On the other hand, US-Israeli relations may take a decidedly more confrontational tone. According to Haaretz, the Obama Administration is warning Democratic members of Congress that Obama Administration is expecting a clash with new Israeli Prime Minister Benjamin Netanyahu over his refusal to support the establishment of a Palestinian state alongside Israel.
In recent weeks, American officials have briefed senior Democratic congressmen and prepared the ground for the possibility of disagreements with Israel over the peace process, according to information recently received. The administration's efforts are focused on President Barack Obama's Democratic Party, which now holds a majority in both the Senate and the House of Representatives.
The preemptive briefing is meant to foil the possibility that Netanyahu may try to bypass the administration by rallying support in Congress.
The message that administration officials have relayed to the congressmen is that President Obama is committed to the security of Israel and intends to continue the military assistance agreement that was signed by his predecessor, George W. Bush.
However, Obama considers the two-state solution central to his Middle East policy, as he reiterated during a speech in Turkey on Monday, and he intends to ask that Netanyahu fulfill all the commitments made by previous governments in Israel: accepting the principle of a Palestinian state; freezing settlement activity; evacuating illegal outposts; and providing economic and security assistance to the Palestinian Authority.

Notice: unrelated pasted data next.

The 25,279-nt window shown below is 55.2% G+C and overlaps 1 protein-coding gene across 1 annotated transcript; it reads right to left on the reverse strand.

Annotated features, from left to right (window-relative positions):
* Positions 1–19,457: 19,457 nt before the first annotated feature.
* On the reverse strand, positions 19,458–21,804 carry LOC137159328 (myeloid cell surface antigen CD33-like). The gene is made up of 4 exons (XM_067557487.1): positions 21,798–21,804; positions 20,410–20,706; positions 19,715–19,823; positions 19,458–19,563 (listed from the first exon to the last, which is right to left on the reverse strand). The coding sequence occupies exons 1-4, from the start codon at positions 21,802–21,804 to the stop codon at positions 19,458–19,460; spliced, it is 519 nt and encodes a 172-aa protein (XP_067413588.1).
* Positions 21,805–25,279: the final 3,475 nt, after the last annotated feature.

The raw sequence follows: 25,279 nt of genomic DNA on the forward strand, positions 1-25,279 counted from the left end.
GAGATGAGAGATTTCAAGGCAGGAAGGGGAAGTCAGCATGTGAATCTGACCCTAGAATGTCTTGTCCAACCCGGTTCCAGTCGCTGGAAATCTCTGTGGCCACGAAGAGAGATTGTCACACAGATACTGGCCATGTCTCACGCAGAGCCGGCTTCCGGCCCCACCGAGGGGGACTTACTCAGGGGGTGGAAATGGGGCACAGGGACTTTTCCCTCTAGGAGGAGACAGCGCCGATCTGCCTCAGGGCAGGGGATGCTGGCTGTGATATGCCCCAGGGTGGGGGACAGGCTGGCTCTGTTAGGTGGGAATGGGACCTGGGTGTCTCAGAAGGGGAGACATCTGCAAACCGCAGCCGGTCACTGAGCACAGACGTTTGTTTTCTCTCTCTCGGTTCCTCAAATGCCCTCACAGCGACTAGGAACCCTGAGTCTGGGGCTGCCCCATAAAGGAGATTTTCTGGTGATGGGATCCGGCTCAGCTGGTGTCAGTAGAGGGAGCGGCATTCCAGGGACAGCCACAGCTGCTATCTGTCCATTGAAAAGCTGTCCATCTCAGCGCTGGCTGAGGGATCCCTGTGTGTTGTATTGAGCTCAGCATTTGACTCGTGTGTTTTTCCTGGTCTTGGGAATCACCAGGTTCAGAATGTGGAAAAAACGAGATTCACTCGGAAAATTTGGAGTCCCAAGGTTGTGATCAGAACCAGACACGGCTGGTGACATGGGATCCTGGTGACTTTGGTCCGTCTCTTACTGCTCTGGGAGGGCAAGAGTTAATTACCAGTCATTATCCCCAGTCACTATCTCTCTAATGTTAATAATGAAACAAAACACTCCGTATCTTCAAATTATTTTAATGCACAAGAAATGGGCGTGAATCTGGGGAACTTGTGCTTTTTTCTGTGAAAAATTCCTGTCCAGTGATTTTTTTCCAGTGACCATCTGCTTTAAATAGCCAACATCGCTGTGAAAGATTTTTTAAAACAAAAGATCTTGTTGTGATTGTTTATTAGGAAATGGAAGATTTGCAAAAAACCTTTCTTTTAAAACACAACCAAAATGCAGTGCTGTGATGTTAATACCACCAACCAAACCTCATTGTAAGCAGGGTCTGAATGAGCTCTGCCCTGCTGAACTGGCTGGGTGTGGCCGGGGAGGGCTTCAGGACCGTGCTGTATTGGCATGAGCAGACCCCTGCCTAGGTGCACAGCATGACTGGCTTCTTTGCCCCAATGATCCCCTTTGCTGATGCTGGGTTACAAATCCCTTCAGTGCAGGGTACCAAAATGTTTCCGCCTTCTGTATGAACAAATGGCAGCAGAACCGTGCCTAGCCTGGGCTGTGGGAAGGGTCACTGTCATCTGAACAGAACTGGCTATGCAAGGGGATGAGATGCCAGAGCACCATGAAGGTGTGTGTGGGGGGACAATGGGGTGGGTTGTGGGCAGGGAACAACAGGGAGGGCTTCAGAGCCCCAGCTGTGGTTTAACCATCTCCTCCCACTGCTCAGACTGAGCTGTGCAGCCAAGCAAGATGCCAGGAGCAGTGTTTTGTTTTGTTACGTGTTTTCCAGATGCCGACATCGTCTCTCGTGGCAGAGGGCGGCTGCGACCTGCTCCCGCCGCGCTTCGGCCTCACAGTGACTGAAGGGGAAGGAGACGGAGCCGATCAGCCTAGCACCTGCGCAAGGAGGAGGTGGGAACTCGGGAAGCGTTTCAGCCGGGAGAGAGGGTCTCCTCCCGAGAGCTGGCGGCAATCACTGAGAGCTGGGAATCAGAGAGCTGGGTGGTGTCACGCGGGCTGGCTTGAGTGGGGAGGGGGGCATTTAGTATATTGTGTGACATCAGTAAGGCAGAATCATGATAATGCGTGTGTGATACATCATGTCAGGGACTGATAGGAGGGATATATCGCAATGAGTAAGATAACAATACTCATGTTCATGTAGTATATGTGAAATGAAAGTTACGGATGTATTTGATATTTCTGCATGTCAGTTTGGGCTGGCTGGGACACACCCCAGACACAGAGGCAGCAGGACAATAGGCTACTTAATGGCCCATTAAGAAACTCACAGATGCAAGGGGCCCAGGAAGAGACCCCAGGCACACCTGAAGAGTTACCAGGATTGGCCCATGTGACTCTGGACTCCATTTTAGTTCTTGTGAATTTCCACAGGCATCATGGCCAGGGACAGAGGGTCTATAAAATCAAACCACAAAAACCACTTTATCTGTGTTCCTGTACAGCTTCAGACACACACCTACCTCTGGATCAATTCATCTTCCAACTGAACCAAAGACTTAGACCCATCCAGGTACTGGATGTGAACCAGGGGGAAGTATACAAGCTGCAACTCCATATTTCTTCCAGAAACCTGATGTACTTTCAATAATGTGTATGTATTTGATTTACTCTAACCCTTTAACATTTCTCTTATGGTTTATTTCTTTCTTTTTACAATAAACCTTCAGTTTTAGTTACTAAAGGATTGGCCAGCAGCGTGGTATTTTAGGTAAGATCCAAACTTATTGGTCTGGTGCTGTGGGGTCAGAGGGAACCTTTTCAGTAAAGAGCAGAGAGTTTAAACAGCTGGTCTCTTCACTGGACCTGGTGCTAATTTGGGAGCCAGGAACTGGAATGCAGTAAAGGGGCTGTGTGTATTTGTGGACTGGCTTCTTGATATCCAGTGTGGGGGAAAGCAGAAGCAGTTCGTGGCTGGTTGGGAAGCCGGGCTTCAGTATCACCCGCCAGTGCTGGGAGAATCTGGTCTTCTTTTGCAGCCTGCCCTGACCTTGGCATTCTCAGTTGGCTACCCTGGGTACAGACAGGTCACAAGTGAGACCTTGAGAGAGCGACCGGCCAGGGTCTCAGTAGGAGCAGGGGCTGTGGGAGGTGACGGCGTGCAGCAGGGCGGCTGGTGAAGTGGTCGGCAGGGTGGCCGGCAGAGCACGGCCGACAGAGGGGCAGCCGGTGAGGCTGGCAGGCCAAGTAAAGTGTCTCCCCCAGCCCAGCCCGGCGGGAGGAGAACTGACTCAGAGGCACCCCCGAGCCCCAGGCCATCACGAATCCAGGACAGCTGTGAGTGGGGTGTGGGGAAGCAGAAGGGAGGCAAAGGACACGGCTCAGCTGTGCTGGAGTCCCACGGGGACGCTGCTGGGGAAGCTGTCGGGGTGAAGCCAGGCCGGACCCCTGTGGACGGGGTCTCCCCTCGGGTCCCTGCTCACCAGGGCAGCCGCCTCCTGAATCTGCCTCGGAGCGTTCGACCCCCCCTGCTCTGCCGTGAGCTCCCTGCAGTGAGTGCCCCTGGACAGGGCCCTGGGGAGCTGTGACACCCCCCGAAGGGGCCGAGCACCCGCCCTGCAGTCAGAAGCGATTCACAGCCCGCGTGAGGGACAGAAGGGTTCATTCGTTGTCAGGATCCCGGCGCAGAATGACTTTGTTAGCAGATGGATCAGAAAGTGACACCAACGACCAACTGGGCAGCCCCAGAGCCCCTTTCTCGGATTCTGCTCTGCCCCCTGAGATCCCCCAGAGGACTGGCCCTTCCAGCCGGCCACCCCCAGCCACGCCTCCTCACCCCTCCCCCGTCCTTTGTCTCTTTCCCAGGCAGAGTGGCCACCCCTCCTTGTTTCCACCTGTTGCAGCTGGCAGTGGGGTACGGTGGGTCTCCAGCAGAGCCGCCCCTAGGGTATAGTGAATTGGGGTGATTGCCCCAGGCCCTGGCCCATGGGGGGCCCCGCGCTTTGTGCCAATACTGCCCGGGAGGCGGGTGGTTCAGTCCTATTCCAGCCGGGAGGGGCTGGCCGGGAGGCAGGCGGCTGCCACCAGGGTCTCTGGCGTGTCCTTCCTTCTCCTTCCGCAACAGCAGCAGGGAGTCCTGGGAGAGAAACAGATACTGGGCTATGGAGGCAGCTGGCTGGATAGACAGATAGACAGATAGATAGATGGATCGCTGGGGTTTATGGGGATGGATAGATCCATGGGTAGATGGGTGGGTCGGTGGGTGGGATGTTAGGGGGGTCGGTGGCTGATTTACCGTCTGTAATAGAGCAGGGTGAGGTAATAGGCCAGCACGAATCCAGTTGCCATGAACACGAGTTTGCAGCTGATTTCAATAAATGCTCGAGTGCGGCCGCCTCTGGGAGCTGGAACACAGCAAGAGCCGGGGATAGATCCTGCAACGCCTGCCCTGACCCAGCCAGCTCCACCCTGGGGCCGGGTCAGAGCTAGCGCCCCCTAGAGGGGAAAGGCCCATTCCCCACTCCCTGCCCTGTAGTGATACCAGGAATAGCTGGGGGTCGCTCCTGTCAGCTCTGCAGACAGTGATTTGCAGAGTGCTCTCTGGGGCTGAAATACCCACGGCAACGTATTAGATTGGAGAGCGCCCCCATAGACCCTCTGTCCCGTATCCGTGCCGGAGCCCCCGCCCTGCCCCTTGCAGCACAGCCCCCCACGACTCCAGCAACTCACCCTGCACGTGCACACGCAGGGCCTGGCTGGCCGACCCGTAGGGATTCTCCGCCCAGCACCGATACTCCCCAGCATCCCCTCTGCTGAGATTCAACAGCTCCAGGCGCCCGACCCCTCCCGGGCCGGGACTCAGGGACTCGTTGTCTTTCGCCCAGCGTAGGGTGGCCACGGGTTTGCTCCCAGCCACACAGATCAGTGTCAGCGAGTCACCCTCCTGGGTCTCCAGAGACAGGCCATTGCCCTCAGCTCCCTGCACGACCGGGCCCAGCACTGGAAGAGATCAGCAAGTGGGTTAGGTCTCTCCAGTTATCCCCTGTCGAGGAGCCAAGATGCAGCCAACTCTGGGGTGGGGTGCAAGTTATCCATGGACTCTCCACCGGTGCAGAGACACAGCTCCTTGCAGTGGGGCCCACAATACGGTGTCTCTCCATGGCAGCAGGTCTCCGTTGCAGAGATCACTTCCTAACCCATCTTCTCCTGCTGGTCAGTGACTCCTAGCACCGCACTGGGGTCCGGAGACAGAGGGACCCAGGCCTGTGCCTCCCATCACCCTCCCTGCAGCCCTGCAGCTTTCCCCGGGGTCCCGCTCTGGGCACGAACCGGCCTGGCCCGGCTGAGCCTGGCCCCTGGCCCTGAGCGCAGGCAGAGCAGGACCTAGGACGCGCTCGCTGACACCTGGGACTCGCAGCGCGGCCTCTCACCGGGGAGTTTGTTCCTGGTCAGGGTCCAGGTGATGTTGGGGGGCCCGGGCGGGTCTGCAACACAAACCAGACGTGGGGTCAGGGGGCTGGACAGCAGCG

I tend to agree with Bilal Saab of the Brookings Institute who views "the visit of Feltman and Shapiro to Syria represents not a thaw, but merely a de-icing of relations." The opening is a space to exchange frank views and explore commonalities on which to move forward. A Syrian peace deal with Israel is likely predicated on the return of the Golan Heights and that seems unlikely at this point. Still Syria may content itself with breaking its near decade long isolation and enjoying a productive relationship with the West including an expansion of commercial relations and an easing of trade sanctions. The Obama Administration in a gesture of goodwill granted a waiver allowing Boeing to go ahead with major overhauls of two 747 jetliners belonging to Syria's state-owned Syrian Arab Airlines. Further improvements, however, are likely predicated on Syria refraining from its traditional disruptive and destabilizing role in Lebanon and from Syrian compliance in the non-proliferation of missile technologies.
However, the de-icing of US-Syrian relations is not the catalyst for the frost that is descending over US-Israeli relations. There the return of the hawkish Likud-led coalition and statements by various members of the new Netanyahu government on Israeli settlements in the West Bank, the two-state solution and the Annapolis process are clearly disruptive to the progress made the past decade. For the moment, US relations with Netanyahu's Israel seem clouded at best in advance of Prime Minister Netayahu's visit to Washington. It is ironic and extremely saddening that as the Obama Administration came to power, Israel turned to the right by the narrowest of margins again forestalling progress towards a lasting and sustainable peace in the region.